This was an informal and thought-provoking workshop, run by Jo O’Sullivan, Remyhs Baker, Oscar Davies, Bridget Garrood and Stephen Lue. They took turns to provide a candid account of their individual experiences both in work and personal contexts.
It was an opportunity to participate in an open discussion that was heartfelt and affirmed the strength of the LGBT + community generally as well as within the sphere of family law for both our clients and our colleagues.
The opening question “Are we there yet?” sparked discussion of a wide range of topics where there had been a positive change in recent times, but where ongoing work was hoped for, including:
- As an LGBT + lawyer, is it possible to live authentically at work and also generally – or are there still barriers and prejudices? Participants and panellists shared the trepidation which had arisen for each of them surrounding coming out, with fears of how others may process this information. Experiences of having to come out repeatedly to family, friends and professionally were common. This could bring relief and emancipation, but some recipients of this information could not seem to accept it, humouring it as “just a phase” rather than taking it seriously.
- Panellists and attendees spoke of experiences earlier in their lives where they had been made to suffer a sense of shame – with terms such as gay and lesbian being used as accusations to the extent that they learned to anticipate homophobia as they grew up. The positive aspect of this was to promote an empathy with the similar experiences of LGBT + clients in order to work more effectively with them. There have been positive changes over recent years, yet there is still a sense of needing to strive for perfectionism, for example as a lawyer, to undermine the homophobic attitudes often encountered.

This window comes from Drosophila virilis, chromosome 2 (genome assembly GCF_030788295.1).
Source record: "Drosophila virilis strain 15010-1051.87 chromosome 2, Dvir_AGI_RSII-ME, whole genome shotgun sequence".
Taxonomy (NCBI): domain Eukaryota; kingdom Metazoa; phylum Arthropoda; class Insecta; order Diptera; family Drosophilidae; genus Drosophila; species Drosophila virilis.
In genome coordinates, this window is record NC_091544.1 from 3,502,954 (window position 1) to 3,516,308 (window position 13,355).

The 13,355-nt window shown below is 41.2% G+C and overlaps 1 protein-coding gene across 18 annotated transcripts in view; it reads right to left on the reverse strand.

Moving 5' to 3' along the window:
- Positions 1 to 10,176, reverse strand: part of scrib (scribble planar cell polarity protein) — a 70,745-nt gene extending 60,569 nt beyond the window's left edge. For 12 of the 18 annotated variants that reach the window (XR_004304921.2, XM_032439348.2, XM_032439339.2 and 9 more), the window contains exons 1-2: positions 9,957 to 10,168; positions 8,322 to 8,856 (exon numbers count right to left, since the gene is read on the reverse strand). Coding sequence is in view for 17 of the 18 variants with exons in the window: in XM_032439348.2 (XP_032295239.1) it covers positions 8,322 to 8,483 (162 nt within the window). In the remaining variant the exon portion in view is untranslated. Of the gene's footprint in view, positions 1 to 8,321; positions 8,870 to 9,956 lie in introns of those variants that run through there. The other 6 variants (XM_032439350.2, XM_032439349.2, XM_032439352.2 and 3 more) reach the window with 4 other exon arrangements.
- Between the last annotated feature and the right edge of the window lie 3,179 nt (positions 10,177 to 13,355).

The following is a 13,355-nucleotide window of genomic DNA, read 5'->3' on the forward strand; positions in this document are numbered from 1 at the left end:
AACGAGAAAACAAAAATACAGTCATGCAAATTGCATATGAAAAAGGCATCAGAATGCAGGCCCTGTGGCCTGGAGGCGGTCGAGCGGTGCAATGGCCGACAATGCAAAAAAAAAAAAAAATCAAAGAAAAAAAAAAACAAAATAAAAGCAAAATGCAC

The consensus was that equality is still some way off – Stephen Lue encapsulated this wryly with the phrase “it is not quite the new dawn yet”.
The workshop ended with the panellists each being asked “what legal change would you make?” and they answered this by expressing their hopes for continuing the advances already made, which included:
- to continue the work to advocate for young people in the LGBT + community
- although the vocabulary around same-sex marriage has improved in recent years, this needs to be extended to end the difficulties still experienced in the lived experience of the LGBT + community
- to improve access to LGBT + information to build a more visible community where experiences can be shared openly
- people shared passionate accounts of what Pride meant for them and welcomed how this has grown so that there are many events beyond London now, including Legal Pride. It has become more commercialised and is sometimes criticised for that, but it is positive that companies, including law firms, are willing to participate and sponsor Pride so that it is a mainstream event. Pride gives greater visibility and prominence to the LGBT + community and the hope is that this will contribute to taking down the remaining barriers and prejudices still experienced
- demedicalising the process to obtain a Gender Recognition Certificate would be welcomed
- improving support for victims of domestic abuse within LGBT + families is a priority
- legal recognition of non-binary status needs to be achieved
- marriage provision for LGBT + couples is still not equal. Unlike heterosexual marriages, same sex marriages are still not recognised in many jurisdictions. Jo and Bridget shared a link to their recent blog exploring this area in more detail
There was a sense that this workshop was only scratching the surface of the many areas which were highlighted and the lively and illuminating thoughts that were shared gave an indication of all the work that is still to be done. Although so much progress has been made in the recent past to try to achieve equality for all, there is an underlying awareness that rights can be reversed and so there are continuing challenges to try to ensure that this will not happen. Ultimately, the hope is for continued progress to the point where no one would need to be treated as “other” or have to “come out”. Only then would equality finally be achieved.
Read the original post on the Resolution website.